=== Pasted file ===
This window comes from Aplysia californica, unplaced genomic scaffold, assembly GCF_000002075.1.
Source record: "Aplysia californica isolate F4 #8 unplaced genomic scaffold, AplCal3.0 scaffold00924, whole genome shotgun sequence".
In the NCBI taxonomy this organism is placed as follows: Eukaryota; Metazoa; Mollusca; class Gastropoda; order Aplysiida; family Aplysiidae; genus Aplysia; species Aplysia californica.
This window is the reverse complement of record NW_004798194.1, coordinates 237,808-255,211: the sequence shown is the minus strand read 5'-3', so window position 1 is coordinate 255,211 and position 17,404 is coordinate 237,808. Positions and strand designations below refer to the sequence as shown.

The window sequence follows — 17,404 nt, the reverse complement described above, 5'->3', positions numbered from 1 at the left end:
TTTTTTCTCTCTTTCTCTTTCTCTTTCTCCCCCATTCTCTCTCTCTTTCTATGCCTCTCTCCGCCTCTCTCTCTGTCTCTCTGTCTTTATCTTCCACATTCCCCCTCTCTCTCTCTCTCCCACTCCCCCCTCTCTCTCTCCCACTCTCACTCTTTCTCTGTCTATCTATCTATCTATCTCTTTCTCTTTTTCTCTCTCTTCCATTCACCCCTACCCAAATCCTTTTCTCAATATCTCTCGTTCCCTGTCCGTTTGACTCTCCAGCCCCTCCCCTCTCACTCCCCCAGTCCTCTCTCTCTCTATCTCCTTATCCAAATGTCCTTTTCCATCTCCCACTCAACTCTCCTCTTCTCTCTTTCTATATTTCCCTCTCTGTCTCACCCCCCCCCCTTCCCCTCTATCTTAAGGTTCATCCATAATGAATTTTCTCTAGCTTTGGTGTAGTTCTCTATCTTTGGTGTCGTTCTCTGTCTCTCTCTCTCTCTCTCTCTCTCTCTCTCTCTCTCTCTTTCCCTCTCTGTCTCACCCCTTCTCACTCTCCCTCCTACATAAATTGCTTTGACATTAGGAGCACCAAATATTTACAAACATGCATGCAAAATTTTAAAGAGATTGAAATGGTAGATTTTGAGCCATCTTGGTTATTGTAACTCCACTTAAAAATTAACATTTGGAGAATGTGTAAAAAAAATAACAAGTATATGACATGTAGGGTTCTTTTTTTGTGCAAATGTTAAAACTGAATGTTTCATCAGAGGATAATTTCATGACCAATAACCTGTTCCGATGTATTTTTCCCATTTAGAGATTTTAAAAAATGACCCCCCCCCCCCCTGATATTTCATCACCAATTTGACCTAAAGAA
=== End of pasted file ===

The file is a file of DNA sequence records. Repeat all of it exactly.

This window comes from Aplysia californica, unplaced genomic scaffold, assembly GCF_000002075.1.
Source record: "Aplysia californica isolate F4 #8 unplaced genomic scaffold, AplCal3.0 scaffold00924, whole genome shotgun sequence".
In the NCBI taxonomy this organism is placed as follows: Eukaryota; Metazoa; Mollusca; class Gastropoda; order Aplysiida; family Aplysiidae; genus Aplysia; species Aplysia californica.
This window is the reverse complement of record NW_004798194.1, coordinates 237,808-255,211: the sequence shown is the minus strand read 5'-3', so window position 1 is coordinate 255,211 and position 17,404 is coordinate 237,808. Positions and strand designations below refer to the sequence as shown.

The window sequence follows — 17,404 nt, the reverse complement described above, 5'->3', positions numbered from 1 at the left end:
TTTTTTCTCTCTTTCTCTTTCTCTTTCTCCCCCATTCTCTCTCTCTTTCTATGCCTCTCTCCGCCTCTCTCTCTGTCTCTCTGTCTTTATCTTCCACATTCCCCCTCTCTCTCTCTCTCCCACTCCCCCCTCTCTCTCTCCCACTCTCACTCTTTCTCTGTCTATCTATCTATCTATCTCTTTCTCTTTTTCTCTCTCTTCCATTCACCCCTACCCAAATCCTTTTCTCAATATCTCTCGTTCCCTGTCCGTTTGACTCTCCAGCCCCTCCCCTCTCACTCCCCCAGTCCTCTCTCTCTCTATCTCCTTATCCAAATGTCCTTTTCCATCTCCCACTCAACTCTCCTCTTCTCTCTTTCTATATTTCCCTCTCTGTCTCACCCCCCCCCCTTCCCCTCTATCTTAAGGTTCATCCATAATGAATTTTCTCTAGCTTTGGTGTAGTTCTCTATCTTTGGTGTCGTTCTCTGTCTCTCTCTCTCTCTCTCTCTCTCTCTCTCTCTCTCTCTTTCCCTCTCTGTCTCACCCCTTCTCACTCTCCCTCCTACATAAATTGCTTTGACATTAGGAGCACCAAATATTTACAAACATGCATGCAAAATTTTAAAGAGATTGAAATGGTAGATTTTGAGCCATCTTGGTTATTGTAACTCCACTTAAAAATTAACATTTGGAGAATGTGTAAAAAAAATAACAAGTATATGACATGTAGGGTTCTTTTTTTGTGCAAATGTTAAAACTGAATGTTTCATCAGAGGATAATTTCATGACCAATAACCTGTTCCGATGTATTTTTCCCATTTAGAGATTTTAAAAAATGACCCCCCCCCCCCCTGATATTTCATCACCAATTTGACCTAAAGAA